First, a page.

12 I did not take that proposal seriously.
13 Q. Excuse me. In respect of these prisoners, these are HVO prisoners
14 from Bugojno, correct? To this day do we know the fate of those men?
15 A. Certainly nothing is known about the destiny of those 21 men who
16 had been in the prison and taken from it. It is absolutely certain, after
17 14 years, that they are no longer alive.
18 My colleague, Marko Jurisic and I tried to investigate. We went
19 to six or seven different locations including a diving team that did a
20 search in a lake near Bugojno. We followed a trace. We were digging. We
21 had contacts with the alleged perpetrator of a crime against these people.
22 Unfortunately, all this was to no avail and to this very day, I am not
23 aware of their destiny.
24 Q. At this meeting in which Mr. Pusic discussed these Vranica
25 prisoners with you, was anyone else present?
1 A. My colleague from the commission who was in charge of the Mostar
2 region, her name was Sanja Mulac, she was nearby. Later on, I tried to
3 talk to Sanja Mulac about that and she was equally surprised when she
4 heard Mr. Pusic's proposal mentioning a total of 16 members of the BiH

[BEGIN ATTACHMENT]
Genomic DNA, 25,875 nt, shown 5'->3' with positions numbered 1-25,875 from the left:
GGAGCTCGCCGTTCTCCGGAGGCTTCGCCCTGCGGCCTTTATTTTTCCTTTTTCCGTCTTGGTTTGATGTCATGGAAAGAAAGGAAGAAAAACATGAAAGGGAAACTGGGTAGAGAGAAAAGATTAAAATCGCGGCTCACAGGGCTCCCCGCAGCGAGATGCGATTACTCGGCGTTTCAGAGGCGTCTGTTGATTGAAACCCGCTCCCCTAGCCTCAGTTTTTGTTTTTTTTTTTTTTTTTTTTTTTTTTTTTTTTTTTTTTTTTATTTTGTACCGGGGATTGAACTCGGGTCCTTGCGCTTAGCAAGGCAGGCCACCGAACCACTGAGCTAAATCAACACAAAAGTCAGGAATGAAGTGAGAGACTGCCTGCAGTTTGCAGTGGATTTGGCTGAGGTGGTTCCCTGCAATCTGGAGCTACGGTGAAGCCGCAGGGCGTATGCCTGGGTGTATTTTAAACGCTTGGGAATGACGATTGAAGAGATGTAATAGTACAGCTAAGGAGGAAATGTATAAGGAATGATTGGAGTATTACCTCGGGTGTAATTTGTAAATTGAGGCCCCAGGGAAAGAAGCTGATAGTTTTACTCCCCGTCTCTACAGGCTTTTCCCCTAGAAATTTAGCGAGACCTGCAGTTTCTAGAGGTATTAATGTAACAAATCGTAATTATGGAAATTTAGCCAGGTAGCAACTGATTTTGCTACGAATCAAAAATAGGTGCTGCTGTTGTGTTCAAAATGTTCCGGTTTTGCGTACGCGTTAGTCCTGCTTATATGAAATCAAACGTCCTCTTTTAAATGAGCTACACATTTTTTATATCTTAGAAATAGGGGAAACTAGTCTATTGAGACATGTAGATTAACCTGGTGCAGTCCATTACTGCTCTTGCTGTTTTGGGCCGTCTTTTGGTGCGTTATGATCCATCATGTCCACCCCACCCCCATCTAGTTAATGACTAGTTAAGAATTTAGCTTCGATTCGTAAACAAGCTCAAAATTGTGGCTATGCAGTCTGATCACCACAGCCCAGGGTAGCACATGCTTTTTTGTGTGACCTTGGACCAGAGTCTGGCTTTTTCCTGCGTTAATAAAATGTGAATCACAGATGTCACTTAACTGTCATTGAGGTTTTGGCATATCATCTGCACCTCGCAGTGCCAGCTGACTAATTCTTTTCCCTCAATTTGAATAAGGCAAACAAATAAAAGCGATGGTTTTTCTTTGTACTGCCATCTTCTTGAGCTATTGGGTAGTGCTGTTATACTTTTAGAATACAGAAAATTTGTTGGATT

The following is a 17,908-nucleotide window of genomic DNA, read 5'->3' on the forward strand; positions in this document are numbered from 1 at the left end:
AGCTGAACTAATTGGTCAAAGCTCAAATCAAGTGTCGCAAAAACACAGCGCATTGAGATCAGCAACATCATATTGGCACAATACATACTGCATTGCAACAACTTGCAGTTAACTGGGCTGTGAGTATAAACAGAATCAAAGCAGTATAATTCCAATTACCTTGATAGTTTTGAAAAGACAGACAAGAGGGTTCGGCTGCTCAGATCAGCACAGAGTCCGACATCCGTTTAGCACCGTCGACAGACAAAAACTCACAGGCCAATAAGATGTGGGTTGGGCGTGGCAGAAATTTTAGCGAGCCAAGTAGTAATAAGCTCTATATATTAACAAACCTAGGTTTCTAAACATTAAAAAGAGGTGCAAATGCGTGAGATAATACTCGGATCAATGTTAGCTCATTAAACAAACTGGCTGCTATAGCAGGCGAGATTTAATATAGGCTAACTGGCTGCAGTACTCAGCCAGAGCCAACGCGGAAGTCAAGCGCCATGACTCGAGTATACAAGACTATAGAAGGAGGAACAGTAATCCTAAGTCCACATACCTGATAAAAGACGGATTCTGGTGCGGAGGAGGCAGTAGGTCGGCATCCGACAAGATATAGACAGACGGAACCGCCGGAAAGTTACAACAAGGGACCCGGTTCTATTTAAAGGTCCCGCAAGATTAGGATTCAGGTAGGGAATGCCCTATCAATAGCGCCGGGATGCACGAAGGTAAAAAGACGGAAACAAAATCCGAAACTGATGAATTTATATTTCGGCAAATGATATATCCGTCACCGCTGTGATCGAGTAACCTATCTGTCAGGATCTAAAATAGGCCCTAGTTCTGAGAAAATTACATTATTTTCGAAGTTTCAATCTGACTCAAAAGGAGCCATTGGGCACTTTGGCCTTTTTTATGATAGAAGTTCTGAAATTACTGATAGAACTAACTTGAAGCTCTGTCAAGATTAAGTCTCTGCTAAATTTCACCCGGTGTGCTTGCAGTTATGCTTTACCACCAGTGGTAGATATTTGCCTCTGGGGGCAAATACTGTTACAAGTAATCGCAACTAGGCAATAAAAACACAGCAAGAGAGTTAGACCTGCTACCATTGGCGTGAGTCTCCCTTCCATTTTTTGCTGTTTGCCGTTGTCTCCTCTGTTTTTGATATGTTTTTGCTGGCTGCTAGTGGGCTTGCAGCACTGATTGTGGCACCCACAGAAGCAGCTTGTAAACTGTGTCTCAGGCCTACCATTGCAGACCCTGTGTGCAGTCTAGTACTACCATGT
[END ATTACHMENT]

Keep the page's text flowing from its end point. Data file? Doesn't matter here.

6 Q. Let me take you to the last document, the last exhibit in the
7 binder, number 10354.
8 Do you recognise that exhibit, Mr. Masovic?
9 A. Yes. This is a photo which was taken on the 19th of July 1997 in
10 Geneva as we were leaving for a dinner party organised by the
11 International Red Cross for the participants of the 11th meeting of the
12 working group for the missing persons.
13 Q. And do you recognise Mr. Pusic in that photograph?
14 A. Yes. Mr. Pusic is the first on the left in this photo.
15 Q. And then the person next to him?
16 A. The person next to him is Mrs. Sanja Mulac, the head of the office
17 for the missing persons in Mostar.
18 Q. And then are you in that photo as well?
19 A. I am the fifth person in the photo, from left to right.
20 Q. Now, Mr. Masovic, I'd like to move forward now some ten years and